2013 has been the year of the bicycle in New York City, with the city rolling out the country’s largest bike share program and more than 50 miles of new bike lanes. With cycling on the rise in the city, ARTCRANK rolls into town primed to top a 2012 NYC debut that saw a crowd well over 1,000 on opening night.
Born in Minneapolis in 2007 out of a love for bicycles and design, ARTCRANK now hosts poster parties for bike people in a dozen different US cities, as well as across the pond in Paris, London and Manchester. From the onset, the show’s formula has been simple: Throw a party with affordable posters designed by talented local artists, celebrating bicycles and the people who ride them. Add beer from Widmer Brothers Brewing and a worthy local non-profit to raise money for, and you’ve got good times all-around.
The 2013 NYC show takes place Thursday, September 26 and Friday, September 27 at Bicycle Habitat in SoHo, featuring handmade, bike-inspired posters by 30 local artists. Limited edition prints of each poster will be available for $40 each.
The artist roster showcases a spread of New York design talent, ranging from Greg Ugalde, a bike messenger and illustrator known for creating iconic posters for the Monster Track alleycat race, to designer and letterer Jillian Adel, whose work is regularly seen on posters for Broadway productions.
We caught up with Ugalde, an icon of NYC bike culture, for a closer look at how his day job dodging cars and making deliveries translates into design inspiration:
ARTCRANK: How long have you been a bike messenger?
Greg Ugalde: I’ve been a bike messenger for 13 years straight. Every day is long and tough to conquer, but you look back and it went by like a flash. I hope I have the stamina and luck to do at least 30 more years of this. I don’t plan on being a messenger forever, just until I die.
AC: How long have you been a designer?
GU: I took up drawing when I was about eight or nine years old. I’ve never been a professional artist or designer– I prefer to think of myself as a folk artist or just an outsider artist. I make art to kill time and enjoy myself. I found a niche and came to enjoy having an audience in the bike community that appreciated my artwork. I expected more hate and criticism, but people were really kind.
AC: Could you elaborate on how your two passions intertwine?
GU: Luckily, I’m not dependent on selling my artwork. The money I make is nothing compared to riding commercially. I wouldn’t starve living off the art, but that’s only because they serve meals to homeless people in churches. Kidding–it’s not so bad. I have the pleasure of being able to dedicate all my creative energy on the life I’m actually living. For me, one of the benefits of creating art is psychological–a way to communicate and express emotions. It lets you work things out in your head, make sense of things, that kind of stuff. You won’t really get that if you’re doing a commission for some bullshit. If somebody asks me for something it’s always bike-related. Perfect symbiosis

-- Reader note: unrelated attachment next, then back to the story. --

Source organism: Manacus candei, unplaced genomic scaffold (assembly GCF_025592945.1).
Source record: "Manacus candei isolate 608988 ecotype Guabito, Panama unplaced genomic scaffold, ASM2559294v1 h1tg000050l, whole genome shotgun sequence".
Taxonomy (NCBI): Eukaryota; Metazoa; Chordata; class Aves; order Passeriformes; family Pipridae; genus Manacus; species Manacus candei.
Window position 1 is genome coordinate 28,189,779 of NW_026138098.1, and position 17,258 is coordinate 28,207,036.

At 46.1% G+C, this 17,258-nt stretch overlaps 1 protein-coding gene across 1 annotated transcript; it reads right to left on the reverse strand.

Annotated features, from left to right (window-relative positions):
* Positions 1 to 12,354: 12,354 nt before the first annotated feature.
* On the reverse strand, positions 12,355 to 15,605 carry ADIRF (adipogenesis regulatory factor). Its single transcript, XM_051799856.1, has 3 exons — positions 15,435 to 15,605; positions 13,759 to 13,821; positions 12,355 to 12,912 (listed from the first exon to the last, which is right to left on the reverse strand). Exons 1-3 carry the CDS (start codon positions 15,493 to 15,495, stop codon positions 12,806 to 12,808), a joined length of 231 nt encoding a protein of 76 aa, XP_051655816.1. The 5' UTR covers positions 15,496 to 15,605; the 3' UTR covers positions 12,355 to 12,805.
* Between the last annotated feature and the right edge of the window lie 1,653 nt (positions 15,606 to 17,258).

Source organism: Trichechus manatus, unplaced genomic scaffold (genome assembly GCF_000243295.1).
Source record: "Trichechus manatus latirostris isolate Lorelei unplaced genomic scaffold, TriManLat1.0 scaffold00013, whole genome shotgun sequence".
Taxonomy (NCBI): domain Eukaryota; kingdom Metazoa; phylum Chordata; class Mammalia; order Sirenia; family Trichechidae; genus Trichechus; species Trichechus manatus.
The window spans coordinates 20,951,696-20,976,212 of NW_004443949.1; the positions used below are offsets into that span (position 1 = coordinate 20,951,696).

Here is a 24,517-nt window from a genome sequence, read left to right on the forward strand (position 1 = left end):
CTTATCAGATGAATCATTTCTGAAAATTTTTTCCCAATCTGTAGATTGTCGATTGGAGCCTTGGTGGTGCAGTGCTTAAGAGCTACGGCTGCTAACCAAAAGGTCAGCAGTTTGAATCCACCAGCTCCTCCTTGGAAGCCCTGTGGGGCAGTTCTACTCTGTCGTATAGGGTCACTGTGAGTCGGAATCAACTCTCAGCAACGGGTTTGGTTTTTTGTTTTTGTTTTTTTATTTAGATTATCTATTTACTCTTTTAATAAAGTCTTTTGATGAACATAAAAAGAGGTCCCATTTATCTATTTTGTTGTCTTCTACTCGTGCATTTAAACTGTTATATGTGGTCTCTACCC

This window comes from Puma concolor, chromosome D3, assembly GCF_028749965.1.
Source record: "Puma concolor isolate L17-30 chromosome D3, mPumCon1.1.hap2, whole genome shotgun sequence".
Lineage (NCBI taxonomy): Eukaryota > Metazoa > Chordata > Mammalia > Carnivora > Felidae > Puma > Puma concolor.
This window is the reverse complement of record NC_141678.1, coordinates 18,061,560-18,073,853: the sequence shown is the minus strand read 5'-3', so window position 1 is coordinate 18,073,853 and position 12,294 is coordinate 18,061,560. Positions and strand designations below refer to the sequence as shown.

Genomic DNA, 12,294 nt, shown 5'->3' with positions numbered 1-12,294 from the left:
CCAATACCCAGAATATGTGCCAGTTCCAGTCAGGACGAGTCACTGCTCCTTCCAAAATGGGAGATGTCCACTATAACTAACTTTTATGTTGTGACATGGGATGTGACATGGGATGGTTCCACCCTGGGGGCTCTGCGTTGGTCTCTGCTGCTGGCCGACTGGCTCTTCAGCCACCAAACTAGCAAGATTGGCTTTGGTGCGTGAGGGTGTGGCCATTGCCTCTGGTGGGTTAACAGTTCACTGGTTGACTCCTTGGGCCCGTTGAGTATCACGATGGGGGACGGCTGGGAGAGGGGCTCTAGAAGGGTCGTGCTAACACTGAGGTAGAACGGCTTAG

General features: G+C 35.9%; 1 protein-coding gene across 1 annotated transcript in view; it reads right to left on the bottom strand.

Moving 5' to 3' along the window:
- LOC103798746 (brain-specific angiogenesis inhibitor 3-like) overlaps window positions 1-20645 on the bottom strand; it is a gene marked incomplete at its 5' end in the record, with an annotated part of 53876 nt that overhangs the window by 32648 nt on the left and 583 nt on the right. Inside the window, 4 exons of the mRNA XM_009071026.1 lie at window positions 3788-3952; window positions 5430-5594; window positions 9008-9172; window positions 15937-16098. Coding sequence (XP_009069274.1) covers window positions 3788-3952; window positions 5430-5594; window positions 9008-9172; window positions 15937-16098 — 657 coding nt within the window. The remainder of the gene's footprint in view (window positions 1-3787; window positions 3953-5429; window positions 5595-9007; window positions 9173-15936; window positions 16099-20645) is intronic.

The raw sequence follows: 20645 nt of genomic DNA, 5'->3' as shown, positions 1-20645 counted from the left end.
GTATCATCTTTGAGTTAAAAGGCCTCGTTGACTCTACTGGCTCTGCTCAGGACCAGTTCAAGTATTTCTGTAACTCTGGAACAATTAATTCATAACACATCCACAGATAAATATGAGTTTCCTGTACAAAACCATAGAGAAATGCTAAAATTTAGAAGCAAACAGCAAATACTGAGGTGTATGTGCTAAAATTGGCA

AC: What makes ARTCRANK unique, compared to other poster shows you’ve taken part in?
GU: I liked it as soon as I heard about it. Bikers come out for this–art-loving bikers and bike-loving artists. Here’s your chance to blow ’em away, let’s see what you can do.
AC: What was the inspiration behind the design of your poster?
GU: The concept behind ‘Riding For Life’ is bicycling as a way of life. Being dependent on two wheels to survive. It’s about grace under pressure and the bliss that comes from handling it, knowing you’ll be good for another day, if you can just ride through it. It’s about riding in the zone, totally aware, reflexes sharp, feeling the danger of doing your little money-making trick with no safety net, riding for life.
The 2013 NYC ARTCRANK show takes place Thursday, September 26 and Friday, September 27 at Bicycle Habitat in SoHo, featuring handmade, bike-inspired posters by 30 local artists. Limited edition prints of each poster will be available for $40 each.